Visiting your optician or optometrist for an eye prescription, you may find yourself immersed in a new and unfamiliar world. While your eye doctor will walk you through it and try to explain as much as possible, you may find that you need particular answers on certain eye questions that you encounter in your life. One of those questions may center on this whole concept of legal blindness. Whether or not you are legally blind can have an effect on a wide swath of things, ranging from your ability to obtain a driver’s license or obtain government disability benefits from the Social Security Administration. Because of this, it is important to understand whether your eye prescription is considered legally blind. With this knowledge in hand, you can jump through some of these procedural hoops and obtain some of the available benefits if you are legally blind.
Before talking about how your eye prescription tells you whether you are legally blind, it is critical to further explore what legal blindness actually is. To put it simply, legal blindness in the United States is measured by looking at your central visual acuity and your field of vision. Your central visual acuity is essentially what is in front of you. As you can guess, your field of vision is then what you see to the sides, above, and below you.
To test your vision, your optometrist or optician will make you look at a Snellen chart, which is the familiar chart of mixed letters that you read from a distance of about 20 feet. The overall goal of this eye test is to compare your vision to a historical norm. When completing this test, you are considered legally blind if your vision is deemed to be 20/200 or less. This means that if there is an object located approximately 200 feet away, you need to stand 20 feet away from it in order to see clearly. By contrast, a person with normal vision (i.e., 20/20 vision) can clearly see that object from 200 feet away. Your optometrist or optician may also give you a visual field test in order to test your field of vision. During that test, you may be considered legally blind if your peripheral vision is about 20 degrees or less.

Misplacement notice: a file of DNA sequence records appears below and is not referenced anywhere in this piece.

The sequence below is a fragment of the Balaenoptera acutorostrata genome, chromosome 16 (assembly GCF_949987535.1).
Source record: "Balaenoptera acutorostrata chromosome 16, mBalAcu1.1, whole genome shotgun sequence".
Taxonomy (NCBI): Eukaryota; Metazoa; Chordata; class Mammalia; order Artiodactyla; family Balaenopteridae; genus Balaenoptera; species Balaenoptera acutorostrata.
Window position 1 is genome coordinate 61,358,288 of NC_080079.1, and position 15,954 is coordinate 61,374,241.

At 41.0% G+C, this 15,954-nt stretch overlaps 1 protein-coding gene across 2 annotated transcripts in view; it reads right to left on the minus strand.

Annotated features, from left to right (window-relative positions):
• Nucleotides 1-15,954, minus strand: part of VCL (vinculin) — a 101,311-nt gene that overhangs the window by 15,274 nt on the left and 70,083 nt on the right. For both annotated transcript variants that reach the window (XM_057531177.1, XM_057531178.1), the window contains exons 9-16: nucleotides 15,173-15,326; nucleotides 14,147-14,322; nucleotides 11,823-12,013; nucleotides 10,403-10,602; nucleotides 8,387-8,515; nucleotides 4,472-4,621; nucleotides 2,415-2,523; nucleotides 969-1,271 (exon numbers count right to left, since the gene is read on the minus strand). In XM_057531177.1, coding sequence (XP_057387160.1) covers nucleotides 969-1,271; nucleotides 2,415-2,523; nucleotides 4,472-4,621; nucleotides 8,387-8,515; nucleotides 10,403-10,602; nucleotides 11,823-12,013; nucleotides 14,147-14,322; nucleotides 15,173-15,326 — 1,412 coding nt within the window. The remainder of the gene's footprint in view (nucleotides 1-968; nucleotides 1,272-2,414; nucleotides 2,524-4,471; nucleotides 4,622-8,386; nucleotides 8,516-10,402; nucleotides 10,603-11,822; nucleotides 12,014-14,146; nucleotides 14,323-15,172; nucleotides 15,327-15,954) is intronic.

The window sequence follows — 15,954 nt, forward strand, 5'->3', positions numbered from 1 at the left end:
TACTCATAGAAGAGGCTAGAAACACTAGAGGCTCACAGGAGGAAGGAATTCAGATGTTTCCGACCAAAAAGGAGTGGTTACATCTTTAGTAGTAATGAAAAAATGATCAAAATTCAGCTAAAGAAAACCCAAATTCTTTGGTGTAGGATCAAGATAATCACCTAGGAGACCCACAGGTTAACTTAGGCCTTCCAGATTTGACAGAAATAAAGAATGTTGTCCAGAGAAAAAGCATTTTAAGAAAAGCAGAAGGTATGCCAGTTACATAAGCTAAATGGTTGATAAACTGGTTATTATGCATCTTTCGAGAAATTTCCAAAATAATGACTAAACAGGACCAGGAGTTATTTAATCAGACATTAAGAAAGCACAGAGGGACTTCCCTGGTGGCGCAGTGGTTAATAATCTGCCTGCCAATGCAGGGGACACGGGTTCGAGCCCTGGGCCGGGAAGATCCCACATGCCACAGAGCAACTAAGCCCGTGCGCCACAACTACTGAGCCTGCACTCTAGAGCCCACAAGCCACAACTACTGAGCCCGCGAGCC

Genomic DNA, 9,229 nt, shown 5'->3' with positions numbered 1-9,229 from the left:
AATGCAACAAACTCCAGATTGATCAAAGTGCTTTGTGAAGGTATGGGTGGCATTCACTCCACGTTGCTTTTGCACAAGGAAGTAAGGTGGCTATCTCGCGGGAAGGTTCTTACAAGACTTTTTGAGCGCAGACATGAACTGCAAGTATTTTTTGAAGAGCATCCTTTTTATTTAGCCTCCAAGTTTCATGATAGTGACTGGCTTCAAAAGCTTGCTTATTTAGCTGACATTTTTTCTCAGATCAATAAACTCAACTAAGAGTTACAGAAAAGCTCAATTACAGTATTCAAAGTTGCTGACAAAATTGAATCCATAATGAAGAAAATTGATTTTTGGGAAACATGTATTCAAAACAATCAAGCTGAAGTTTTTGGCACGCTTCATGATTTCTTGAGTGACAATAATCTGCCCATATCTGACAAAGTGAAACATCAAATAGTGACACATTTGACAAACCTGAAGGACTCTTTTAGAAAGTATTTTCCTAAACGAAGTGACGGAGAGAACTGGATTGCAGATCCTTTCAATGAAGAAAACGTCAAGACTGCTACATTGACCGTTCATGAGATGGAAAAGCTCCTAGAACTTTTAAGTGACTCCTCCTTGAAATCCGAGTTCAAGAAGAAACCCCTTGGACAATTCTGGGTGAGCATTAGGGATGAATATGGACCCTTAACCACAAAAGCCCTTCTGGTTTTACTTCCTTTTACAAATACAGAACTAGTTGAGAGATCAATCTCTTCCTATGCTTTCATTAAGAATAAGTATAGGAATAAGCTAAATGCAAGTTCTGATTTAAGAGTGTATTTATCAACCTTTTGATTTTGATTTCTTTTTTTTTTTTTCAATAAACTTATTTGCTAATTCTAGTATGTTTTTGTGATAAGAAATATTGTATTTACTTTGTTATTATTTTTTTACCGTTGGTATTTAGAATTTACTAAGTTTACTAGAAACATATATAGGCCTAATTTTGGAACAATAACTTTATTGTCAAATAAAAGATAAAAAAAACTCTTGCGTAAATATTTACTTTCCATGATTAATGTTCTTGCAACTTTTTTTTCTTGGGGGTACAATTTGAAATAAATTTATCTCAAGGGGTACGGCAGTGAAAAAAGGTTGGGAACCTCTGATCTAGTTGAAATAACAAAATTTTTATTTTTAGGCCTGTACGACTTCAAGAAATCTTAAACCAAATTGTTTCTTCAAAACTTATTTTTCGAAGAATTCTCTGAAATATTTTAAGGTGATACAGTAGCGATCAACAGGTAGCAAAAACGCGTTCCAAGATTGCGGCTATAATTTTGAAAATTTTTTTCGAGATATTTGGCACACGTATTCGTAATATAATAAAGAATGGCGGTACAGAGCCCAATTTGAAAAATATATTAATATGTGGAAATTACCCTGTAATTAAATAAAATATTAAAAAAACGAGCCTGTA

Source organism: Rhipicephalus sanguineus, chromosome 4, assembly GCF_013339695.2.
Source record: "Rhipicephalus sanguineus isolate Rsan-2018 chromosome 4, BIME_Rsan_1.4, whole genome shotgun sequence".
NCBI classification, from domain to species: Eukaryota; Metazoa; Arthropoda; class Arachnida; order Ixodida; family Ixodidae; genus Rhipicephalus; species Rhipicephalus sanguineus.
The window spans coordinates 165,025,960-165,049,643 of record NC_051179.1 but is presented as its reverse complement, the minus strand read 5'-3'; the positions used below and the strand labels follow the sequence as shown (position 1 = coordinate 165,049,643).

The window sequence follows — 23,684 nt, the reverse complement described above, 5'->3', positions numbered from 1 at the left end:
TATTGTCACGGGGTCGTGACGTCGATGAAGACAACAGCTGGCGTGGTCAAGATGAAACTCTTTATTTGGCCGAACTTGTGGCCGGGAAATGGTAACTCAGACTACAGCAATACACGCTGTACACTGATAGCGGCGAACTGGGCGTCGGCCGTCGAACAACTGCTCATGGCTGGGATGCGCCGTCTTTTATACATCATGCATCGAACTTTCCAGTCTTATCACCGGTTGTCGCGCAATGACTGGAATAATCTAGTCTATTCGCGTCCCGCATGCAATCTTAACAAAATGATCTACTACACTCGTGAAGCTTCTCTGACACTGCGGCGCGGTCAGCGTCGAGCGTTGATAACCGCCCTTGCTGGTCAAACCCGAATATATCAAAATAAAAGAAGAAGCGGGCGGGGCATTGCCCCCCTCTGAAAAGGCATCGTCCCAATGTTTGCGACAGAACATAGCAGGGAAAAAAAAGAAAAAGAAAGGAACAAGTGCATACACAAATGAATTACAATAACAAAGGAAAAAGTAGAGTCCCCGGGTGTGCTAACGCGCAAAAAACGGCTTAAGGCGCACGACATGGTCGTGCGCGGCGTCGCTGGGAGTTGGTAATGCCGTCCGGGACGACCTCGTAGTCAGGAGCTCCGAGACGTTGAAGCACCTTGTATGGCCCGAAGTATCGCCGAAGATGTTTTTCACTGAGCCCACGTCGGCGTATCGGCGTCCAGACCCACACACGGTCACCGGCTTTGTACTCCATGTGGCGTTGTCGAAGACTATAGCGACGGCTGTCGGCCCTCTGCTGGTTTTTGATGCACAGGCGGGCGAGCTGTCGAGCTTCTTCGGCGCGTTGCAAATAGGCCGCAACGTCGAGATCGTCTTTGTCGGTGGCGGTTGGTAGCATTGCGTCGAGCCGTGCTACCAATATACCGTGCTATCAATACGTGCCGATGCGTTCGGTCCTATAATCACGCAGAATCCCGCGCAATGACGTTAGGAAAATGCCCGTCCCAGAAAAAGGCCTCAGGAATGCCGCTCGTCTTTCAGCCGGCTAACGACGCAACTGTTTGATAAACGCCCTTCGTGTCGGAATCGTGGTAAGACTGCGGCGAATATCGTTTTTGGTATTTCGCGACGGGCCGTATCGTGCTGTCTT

Legal blindness means that your visual acuity is worse than 20/200 or a visual field that is less than 20 degrees even with the best possible correction. So once you visit your optician or optometrist and undergo these tests, you will want to take a look at your eye prescription. Simply put, if your prescription is -2.5 or lower, this means that you are legally blind. Visual acuity of -2.5 is equivalent to 20/200 vision. Visual acuity of -3.0, for instance, means that you have 20/250 or 20/300 vision. From there, visual acuity of -4.0 means that you have 20/400 vision. As we discussed above, having this sort of vision means that to see clearly, you need to be much closer to that certain object or person compared to the normal person in the population.
But where can you find this visual acuity number on your prescription? You will be looking at the first number for your left eye (labeled as “OS”) and right eye (labeled as “OD”). That first number represents diopters, which is the unit used to measure the correction of the lens that your eyes require. If you see that number as -2.5 or below, you, in all likelihood, are legally blind. That said, it is helpful to discuss this question further with your optician or optometrist. He or she will be able to further describe your prescription and the consequences of being legally blind.
Ultimately, if you are obtaining prescription eyewear, it is important to recognize whether or not you are legally blind. Having this knowledge will help you comply with certain laws and regulations (like driving standards) and help you take advantage of certain incentives for people with legal blindness. In sum, it is worth taking the time to learn more about your condition, whether you speak with your optometrist or do some in-depth independent research.
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